The executive summary of Ethics Opinion 72-36 (RECONSIDERATION) states:  “A lawyer retained for litigation by a client who has since disappeared is not obligated to file suit to toll the running of the statute of limitations if the lawyer has made a reasonable effort to locate the client and the client’s unavailability is not the result of neglect on the part of the lawyer.”

Bottom line:  Although ethics opinions are for guidance only and are not binding, the Florida Ethics Opinion (and the ABA Informal Opinion) makes it clear that al lawyer is not required to file a lawsuit on behalf of a client when the client is unavailable and cannot be located, even if the statute of limitations will run; however, the lawyer is also not ethically prohibited from filing the lawsuit.

Be careful out there.

Disclaimer:  this e-mail is not an advertisement, does not contain any legal advice, and does not create an attorney/client relationship and the comments herein should not be relied upon by anyone who reads it.

Joseph A. Corsmeier, Esquire

Law Office of Joseph A. Corsmeier, P.A.

2999 Alt. 19, Suite A

Palm Harbor, Florida

Office (727) 799-1688

Fax     (727) 799-1670

Please note:  My office has moved and the new office address is 2999 Alt. 19, Palm Harbor, FL 34683.  All other contact information remains the same.


About jcorsmeier

Joseph A. Corsmeier is an “AV” rated attorney practicing in Clearwater, Florida. He concentrates his practice primarily in the areas of defense of attorney disciplinary matters before The Florida Bar, attorney admission matters before the Florida Board of Bar Examiners, and professional license and disciplinary matters before the Boards of the State of Florida. He provides expert analysis and opinion on conflict of interest and other attorney disqualification and legal malpractice issues and he testified as an expert in the Florida courts. He served as an Assistant State Attorney in the Sixth Judicial Circuit from 1986 to 1990 where he prosecuted felonies exclusively from June 1987, and as Bar Counsel for The Florida Bar’s Department of Lawyer Regulation from 1990 to 1998. He also practices in the areas of estate planning and Medicaid qualification, workers’ compensation, and labor law. Mr. Corsmeier is the author of numerous articles for various bar publications, has spoken at numerous local and statewide seminars on various topics, including ethics and professionalism, and was an instructor of legal ethics for paralegals at Rollins College until the Tampa campus closed. He received his undergraduate degree from Florida State University and his J.D. from Mercer University. He is admitted to practice in all Florida Courts, the Supreme Court of the United States, the United States Court of Appeals for the Eleventh Circuit, and the Middle District of Florida. He is a member of The Florida Bar, American Bar Association, the Association of Professional Responsibility Lawyers, and the Clearwater and St. Petersburg Bar Associations.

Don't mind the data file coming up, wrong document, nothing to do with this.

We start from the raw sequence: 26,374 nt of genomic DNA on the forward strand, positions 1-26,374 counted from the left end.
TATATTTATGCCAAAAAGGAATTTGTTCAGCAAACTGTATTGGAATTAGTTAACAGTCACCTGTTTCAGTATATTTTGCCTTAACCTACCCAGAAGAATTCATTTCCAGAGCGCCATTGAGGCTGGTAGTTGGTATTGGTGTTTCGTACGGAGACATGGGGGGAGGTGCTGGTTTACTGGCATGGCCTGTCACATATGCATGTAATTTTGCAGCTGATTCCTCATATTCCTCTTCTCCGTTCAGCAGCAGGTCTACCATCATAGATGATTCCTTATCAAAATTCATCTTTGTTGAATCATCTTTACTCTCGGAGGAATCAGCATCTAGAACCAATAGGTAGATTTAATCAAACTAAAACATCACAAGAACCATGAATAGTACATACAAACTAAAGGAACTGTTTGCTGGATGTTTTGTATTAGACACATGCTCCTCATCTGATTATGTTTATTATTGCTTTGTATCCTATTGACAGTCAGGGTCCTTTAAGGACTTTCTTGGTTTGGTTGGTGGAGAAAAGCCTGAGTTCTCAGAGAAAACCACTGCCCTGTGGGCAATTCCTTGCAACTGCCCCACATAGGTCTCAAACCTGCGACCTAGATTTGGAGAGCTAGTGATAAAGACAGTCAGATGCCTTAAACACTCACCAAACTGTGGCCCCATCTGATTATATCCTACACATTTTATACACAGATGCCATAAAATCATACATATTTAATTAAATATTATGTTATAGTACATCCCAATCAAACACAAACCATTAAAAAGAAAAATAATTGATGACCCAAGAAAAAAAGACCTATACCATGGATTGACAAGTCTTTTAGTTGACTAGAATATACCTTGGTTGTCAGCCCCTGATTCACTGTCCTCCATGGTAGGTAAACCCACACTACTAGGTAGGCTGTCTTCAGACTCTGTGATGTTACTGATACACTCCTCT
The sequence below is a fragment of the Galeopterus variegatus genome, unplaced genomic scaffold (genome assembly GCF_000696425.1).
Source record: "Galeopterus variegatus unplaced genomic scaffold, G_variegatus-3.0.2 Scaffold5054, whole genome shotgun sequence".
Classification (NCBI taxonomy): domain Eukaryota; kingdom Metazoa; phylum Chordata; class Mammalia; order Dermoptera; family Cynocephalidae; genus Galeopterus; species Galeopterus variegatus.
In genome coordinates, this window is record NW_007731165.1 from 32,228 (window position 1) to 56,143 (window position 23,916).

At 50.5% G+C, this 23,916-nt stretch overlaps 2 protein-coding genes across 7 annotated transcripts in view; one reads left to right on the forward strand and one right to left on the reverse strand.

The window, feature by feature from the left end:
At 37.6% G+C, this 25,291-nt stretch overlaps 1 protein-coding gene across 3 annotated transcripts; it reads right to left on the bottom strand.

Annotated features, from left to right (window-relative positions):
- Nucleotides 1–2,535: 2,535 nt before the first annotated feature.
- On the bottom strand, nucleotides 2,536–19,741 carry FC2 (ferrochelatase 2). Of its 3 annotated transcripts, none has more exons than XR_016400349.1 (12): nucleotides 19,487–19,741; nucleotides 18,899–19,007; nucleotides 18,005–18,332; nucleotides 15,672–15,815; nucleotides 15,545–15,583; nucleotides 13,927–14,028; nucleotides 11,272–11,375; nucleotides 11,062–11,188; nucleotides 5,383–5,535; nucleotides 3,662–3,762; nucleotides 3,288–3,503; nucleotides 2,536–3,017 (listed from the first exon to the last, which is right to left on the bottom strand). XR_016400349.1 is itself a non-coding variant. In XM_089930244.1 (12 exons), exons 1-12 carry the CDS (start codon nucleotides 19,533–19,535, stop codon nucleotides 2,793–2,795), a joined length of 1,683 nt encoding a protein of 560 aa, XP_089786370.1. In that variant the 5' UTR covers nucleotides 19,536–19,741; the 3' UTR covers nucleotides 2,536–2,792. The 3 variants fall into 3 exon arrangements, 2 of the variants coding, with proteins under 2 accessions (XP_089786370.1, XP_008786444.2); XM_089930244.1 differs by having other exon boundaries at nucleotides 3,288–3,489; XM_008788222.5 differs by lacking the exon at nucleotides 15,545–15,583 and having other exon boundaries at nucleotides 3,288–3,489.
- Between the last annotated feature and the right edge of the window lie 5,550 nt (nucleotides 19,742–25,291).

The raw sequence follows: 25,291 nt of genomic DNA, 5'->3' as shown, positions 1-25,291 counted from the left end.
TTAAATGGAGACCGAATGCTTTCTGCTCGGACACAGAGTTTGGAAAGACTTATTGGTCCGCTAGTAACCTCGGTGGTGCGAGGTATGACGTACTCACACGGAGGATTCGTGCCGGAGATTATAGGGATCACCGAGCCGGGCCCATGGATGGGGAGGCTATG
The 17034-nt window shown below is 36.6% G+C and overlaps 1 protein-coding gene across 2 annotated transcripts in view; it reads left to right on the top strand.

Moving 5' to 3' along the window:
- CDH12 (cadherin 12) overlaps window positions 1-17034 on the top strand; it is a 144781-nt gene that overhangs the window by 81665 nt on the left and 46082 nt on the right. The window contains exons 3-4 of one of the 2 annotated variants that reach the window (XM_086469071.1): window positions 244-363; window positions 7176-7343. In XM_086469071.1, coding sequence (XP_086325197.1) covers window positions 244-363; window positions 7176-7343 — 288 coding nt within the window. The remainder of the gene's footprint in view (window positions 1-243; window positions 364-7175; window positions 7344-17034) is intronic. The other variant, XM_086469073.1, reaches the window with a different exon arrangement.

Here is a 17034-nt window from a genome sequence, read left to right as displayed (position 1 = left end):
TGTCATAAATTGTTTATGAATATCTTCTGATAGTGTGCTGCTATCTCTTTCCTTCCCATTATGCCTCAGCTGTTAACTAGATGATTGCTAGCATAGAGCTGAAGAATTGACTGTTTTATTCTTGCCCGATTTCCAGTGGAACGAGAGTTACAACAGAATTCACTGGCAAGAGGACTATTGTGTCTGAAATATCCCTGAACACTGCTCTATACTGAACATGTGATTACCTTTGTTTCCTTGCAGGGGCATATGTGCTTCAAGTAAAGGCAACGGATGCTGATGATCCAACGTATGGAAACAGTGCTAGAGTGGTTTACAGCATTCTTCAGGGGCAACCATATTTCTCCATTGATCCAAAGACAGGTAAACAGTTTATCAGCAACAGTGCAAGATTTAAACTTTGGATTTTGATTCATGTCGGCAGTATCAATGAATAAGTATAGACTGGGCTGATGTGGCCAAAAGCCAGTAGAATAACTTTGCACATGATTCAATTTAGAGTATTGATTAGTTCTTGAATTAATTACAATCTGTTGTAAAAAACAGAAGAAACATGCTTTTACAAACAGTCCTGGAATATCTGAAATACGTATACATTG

This entry was posted in ABA Informal Opinion 1467- filing lawsuit when client is missing, ABA opinions, Attorney ethics, corsmeier, diligence, Ethics Opinions, Florida Bar ethics, Florida Bar Ethics Opinion 72-36- filing lawsuit when client is missing, Florida Bar Rules, joe corsmeier, joseph corsmeier, Lawyer Ethics, Lawyer ethics opinions, lawyer negligence, negligence, Uncategorized and tagged , , , , , . Bookmark the permalink.